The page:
Chinese philosopher Confucius explored what is needed to achieve happiness and sustain it. He believed that happiness is largely down to the individuals’ moral innocence and place within society rather than the individuals desires. Confucius looks at multiple ways to develop good character throughout our lives by increasing our place in society and thus increasing our happiness.
One element Confucian’s believe in to be happy is to invest in friendships and the idea of ‘Jen’, which means feeling concerned for the well-being of others. By investing in other people’s feelings, you not only aid their happiness but your own by knowing you have helped someone when they needed it the most. By sustaining this investing, you sustain your happiness. Additionally, by becoming an avid member of society by joining different clubs and groups (including work), it will increase peoples happiness, due to the social interaction which allows you to invest in friendships but also develop a good moral character by helping your community with your time. Confucius highlights the importance of dedication to your education and occupation, the better educated you become, the higher the chances of achieving a better job and wealth earned from hard work, is seen positively by Confucianism; because it means people with money have higher status allowing them to have more means to be happy. As well as hard work Confucius believed that mild amounts of fun were acceptable to achieve instant pleasure. Finally, Confucius argues that one of the most important aspects of reaching happiness is by having a sense of duty and responsibility within your friendships, society and occupation.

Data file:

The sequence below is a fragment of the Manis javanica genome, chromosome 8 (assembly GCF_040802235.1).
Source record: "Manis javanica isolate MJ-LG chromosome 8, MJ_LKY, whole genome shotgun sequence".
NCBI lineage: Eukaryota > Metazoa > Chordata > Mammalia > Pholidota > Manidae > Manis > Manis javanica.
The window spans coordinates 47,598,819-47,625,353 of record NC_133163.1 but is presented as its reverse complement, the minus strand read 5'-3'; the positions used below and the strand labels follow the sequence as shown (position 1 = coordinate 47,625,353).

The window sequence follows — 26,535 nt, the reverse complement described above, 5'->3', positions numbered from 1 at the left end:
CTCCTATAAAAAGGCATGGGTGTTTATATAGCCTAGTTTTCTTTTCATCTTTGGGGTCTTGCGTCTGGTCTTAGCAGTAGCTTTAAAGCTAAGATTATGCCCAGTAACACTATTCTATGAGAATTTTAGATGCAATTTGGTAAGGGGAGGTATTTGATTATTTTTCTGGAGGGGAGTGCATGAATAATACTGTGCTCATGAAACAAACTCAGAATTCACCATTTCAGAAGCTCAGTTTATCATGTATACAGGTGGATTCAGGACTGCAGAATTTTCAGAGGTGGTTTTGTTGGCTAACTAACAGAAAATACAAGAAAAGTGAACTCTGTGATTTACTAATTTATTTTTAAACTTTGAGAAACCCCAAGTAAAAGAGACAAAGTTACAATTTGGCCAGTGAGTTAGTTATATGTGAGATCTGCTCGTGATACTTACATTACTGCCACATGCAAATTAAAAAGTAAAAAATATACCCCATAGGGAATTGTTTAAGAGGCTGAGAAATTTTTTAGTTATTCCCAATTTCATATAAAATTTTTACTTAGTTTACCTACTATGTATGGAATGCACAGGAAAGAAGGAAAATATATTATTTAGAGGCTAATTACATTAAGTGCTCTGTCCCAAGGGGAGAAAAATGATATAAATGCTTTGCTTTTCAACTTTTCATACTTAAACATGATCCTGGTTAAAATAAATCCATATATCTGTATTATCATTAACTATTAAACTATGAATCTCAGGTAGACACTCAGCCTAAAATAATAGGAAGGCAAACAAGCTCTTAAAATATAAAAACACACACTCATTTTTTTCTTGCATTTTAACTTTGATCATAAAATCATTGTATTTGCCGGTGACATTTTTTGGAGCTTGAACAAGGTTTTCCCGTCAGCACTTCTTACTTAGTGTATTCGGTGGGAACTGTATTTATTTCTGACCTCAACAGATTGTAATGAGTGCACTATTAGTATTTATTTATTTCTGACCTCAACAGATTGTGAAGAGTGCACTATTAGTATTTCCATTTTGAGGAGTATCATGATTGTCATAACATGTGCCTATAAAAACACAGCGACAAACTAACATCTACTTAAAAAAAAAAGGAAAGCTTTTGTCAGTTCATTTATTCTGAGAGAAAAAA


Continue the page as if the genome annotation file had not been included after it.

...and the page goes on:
To summarise, Confucius doesn’t lay out a set ideology of what happiness is but a checklist on how to achieve it throughout our lives. His attitude of working hard and investing in friendships and the community we live in can still be seen in our modern society almost two thousand three hundred years later, with more people than ever going to University to achieve a good earning job; along with the numerous community centres and clubs around promoting social interaction allowing friendships to form and societies to bond; supporting Confucius idea that people become happy by knowing their place in society. Confucianism approach to a happy life is simple but effective.
Comparing Aristotle and Confucius highlight stark differences such as if we as human should aim for pleasure or not. Aristotle claims its something only animals strive for and with our higher-level reasoning we should be aiming for more. Whereas Confucius sees that ‘having fun’ can bring us instant pleasure and happiness during our journey for sustained happiness. However, they both agree that friendship is the one of the most important factors needed in achieving happiness, Confucius that by being concerned about other people’s well-being it boosts your own happiness level and your friends. He encourages the joining of communities and clubs so we can increase our friendship circle and therefore our overall happiness level. Although Aristotle agrees in the importance of friendship, he views it as almost sacred, stating that in order to maintain a virtuous friendship (the highest friendship one can acquire) you cannot have many friends due to the effort required. Such instances are repeated when comparing Aristotle and Confucius, with them having the same overlying themes but different interpretations and approaches on what that means to achieve happiness. None the less the overlying themes both build up a good moral character which they both believe is needed for happiness.